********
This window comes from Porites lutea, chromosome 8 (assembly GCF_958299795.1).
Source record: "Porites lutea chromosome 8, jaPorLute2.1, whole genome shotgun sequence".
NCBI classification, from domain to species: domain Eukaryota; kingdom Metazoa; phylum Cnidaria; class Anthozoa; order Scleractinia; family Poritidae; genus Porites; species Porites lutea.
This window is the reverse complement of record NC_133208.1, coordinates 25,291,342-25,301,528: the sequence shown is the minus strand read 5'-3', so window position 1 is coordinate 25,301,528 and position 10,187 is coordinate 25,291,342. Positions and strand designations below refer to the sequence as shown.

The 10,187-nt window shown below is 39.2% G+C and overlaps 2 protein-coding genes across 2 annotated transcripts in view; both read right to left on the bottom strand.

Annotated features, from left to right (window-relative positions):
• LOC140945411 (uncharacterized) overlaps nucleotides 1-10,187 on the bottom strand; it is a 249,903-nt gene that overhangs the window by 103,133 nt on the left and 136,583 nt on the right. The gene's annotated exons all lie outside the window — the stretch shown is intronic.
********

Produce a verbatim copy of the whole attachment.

This window comes from Porites lutea, chromosome 8 (assembly GCF_958299795.1).
Source record: "Porites lutea chromosome 8, jaPorLute2.1, whole genome shotgun sequence".
NCBI classification, from domain to species: domain Eukaryota; kingdom Metazoa; phylum Cnidaria; class Anthozoa; order Scleractinia; family Poritidae; genus Porites; species Porites lutea.
This window is the reverse complement of record NC_133208.1, coordinates 25,291,342-25,301,528: the sequence shown is the minus strand read 5'-3', so window position 1 is coordinate 25,301,528 and position 10,187 is coordinate 25,291,342. Positions and strand designations below refer to the sequence as shown.

The 10,187-nt window shown below is 39.2% G+C and overlaps 2 protein-coding genes across 2 annotated transcripts in view; both read right to left on the bottom strand.

Annotated features, from left to right (window-relative positions):
• LOC140945411 (uncharacterized) overlaps nucleotides 1-10,187 on the bottom strand; it is a 249,903-nt gene that overhangs the window by 103,133 nt on the left and 136,583 nt on the right. The gene's annotated exons all lie outside the window — the stretch shown is intronic.